Dictionary.com defines motley as first, an adjective, “exhibiting great diversity of elements,” and second, a noun, “a medley.”
I claim this word, motley, as an apt descriptor for my content, beyond polemic, in opposition to the standard for many social media communities, which requires niche content curation. While I do use certain keywords (hashtags) to identify myself for potential members of my audience, I do not like the limiting confines of content buckets on the part of all the major social communities. I do not fit squarely into any particular niche, nor do I want to.
Yet, niche content is preferred by major tech companies because it provides an easy vehicle for marketing strategists to pair brands with influencers and feeds (consumers). This is all thanks to capitalism, which in its boundless quest for more and more commodities, persistently limits its adherents to specialities.
In Universality and Identity Politics, Todd McGowan writes, “Capitalist subjects see themselves as isolated monads, and identification with one’s particularity produces this sense of isolation….Capitalism thrives on a variety of particular identities because this variety provides for more types of commodities to be sold. In our contemporary capitalist society, the goth can buy trench coats and dark eyeliner while the jock can purchase sweatpants and jerseys. More identities lead to more commodities.”
In short, our current mode of relating compels niche content creation and consumption through tech, as a means of fulfilling the aim of the capitalist machine. The way we consume content is a byproduct of commodification. Capitalism is always in search of need–what need will my product satisfy? How do I market my product to those who have that need? Big tech solves the problem of marketing commodities by sorting data into neatly ordered categories: we call them niches, which function as conduits between producers and consumers. Producers rely on segmented, detached identities because they yield data groups, which inform production, marketing, and eventually, lead to consumption. This is a cycle that replicates like dittos through a mimeograph.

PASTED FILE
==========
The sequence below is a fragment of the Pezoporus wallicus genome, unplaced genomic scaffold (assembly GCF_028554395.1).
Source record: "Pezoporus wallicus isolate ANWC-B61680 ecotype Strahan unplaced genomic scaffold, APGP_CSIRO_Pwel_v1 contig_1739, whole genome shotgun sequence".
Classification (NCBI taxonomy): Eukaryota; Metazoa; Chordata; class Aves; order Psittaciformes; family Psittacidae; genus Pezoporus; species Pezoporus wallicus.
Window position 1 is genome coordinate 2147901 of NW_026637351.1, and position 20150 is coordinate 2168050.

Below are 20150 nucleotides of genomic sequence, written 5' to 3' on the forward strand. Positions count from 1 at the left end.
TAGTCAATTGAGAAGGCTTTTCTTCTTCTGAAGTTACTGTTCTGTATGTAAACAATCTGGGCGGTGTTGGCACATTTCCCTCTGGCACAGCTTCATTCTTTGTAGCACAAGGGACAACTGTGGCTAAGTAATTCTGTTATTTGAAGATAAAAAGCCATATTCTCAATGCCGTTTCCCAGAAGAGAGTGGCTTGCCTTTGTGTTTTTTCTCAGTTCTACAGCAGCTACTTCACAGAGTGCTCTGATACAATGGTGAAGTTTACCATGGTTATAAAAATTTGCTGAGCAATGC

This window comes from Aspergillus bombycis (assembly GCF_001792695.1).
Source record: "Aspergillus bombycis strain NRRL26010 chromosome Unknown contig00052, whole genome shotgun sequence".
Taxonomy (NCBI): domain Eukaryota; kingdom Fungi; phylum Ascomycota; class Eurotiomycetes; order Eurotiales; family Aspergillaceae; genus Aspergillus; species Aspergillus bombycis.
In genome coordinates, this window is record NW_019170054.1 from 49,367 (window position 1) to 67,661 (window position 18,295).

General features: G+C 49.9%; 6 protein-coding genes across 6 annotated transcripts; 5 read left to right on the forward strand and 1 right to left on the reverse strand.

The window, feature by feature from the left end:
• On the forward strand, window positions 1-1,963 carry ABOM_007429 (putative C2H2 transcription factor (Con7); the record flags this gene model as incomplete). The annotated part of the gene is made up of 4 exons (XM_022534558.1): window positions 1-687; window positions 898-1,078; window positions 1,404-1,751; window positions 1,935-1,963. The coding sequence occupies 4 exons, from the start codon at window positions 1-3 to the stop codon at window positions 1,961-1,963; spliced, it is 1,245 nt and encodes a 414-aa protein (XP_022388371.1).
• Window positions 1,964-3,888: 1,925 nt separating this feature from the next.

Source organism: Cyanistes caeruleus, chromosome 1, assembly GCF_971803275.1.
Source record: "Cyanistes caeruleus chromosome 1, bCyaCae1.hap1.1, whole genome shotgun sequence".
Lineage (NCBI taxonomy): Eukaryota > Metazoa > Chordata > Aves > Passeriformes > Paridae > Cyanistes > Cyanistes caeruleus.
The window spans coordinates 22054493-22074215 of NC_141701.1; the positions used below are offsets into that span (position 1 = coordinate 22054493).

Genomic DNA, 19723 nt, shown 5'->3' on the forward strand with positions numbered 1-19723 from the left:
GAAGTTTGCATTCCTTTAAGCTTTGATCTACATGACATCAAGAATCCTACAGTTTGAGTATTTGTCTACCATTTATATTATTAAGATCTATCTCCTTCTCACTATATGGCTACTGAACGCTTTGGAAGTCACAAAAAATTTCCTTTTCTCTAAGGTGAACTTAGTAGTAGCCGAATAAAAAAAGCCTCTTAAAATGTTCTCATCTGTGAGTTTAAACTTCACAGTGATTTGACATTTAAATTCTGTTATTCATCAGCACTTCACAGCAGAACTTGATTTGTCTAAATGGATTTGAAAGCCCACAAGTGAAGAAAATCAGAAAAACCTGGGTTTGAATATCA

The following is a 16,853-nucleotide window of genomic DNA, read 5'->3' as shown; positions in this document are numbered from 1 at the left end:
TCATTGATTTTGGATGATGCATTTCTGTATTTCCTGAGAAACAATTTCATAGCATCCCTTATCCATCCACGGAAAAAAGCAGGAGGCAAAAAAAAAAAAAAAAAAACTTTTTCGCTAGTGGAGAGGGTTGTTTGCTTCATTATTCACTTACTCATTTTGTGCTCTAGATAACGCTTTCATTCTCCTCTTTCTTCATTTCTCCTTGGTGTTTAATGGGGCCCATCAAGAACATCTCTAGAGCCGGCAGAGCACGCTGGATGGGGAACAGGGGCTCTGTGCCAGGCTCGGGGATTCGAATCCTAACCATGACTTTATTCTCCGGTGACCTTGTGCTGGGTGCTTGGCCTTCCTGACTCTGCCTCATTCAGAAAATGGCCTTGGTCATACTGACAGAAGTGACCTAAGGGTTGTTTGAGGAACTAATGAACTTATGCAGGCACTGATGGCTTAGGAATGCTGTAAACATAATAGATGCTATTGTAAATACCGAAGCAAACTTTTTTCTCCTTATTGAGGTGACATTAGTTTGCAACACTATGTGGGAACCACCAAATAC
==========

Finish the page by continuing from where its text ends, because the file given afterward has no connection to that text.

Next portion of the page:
By choosing a niche, by limiting ourselves to one content bucket, we who create are propping up algorithms, multi million dollar tech companies, and their clientele (marketers), as God over all.
But I am not simply an autistic adult, an exvangelical, an atheist, or a mother. I am all of these and so much more, and every facet of my being is connected to and affected by the others. How am I to partition these pieces of myself when they rely so heavily on one and the other? Why should I? To be discovered? By whom?! For what?!
McGowan adds, “By believing oneself to be an isolated particular identity, one takes up the role of the perfect capitalist subject. Capitalism depends on all individuals believing themselves isolated from everyone else…Particular identity is what keeps one a capitalist subject.”
I am on social media for one reason: to share the story of my life. I believe that by sharing my story, I will arrive at new insights, which will further ensure my autonomy as a subject AND that I will impact the lives of others, with whom my story resonates. I find the term “social,” as signifier for the type of media we consume, is misleading. The social has been stripped from the media, as we reduce ourselves for the benefit of capitalist enterprise. Ours are actually sales communities, as our worth is determined by the social media currency (likes, comments, follows, shares) which is backed by the marketing aims of tech producers.
Likewise, McGowan contends, “identity…provides recognition from a social authority. But it is for this reason that identity cannot be emancipatory. Identity remains within the domain of the social authority that recognizes it and is thus dependent through and through.”
We, as content creators, as curators, submit ourselves to the authority of algorithms, which are themselves handmaidens to big tech and corporate interests. We divide ourselves, share only in part, because that is the only way to be seen. By doing this, we alienate ourselves.
I don’t want to create a community of consumers. I want to create an authentic social community–a place where people can identify with one another, rather than against. Community is found in the space where we relate to one another, and most often, we relate through struggle and unite through empathy.
Don’t misunderstand me: I do not aim to identify or empathize with the oppressor. I aim to share what I can of my story to identify and empathize with all of the oppressed because
“the universal is what the ruling order doesn’t have, not what it does have. In this way, it is always on the side of those fighting on behalf of freedom and equality because they are what is missing, not what is manifested.”Todd McGowan
Those at the top of the food chain demand division. Because through the division and opposition of subjects, investors create even more capital. The more divided we are, the more power they amass, the more reliant on them we become. Social media is the new mainstream religion honoring the God of capital and production.
But I subscribe to no religion and I honor no God.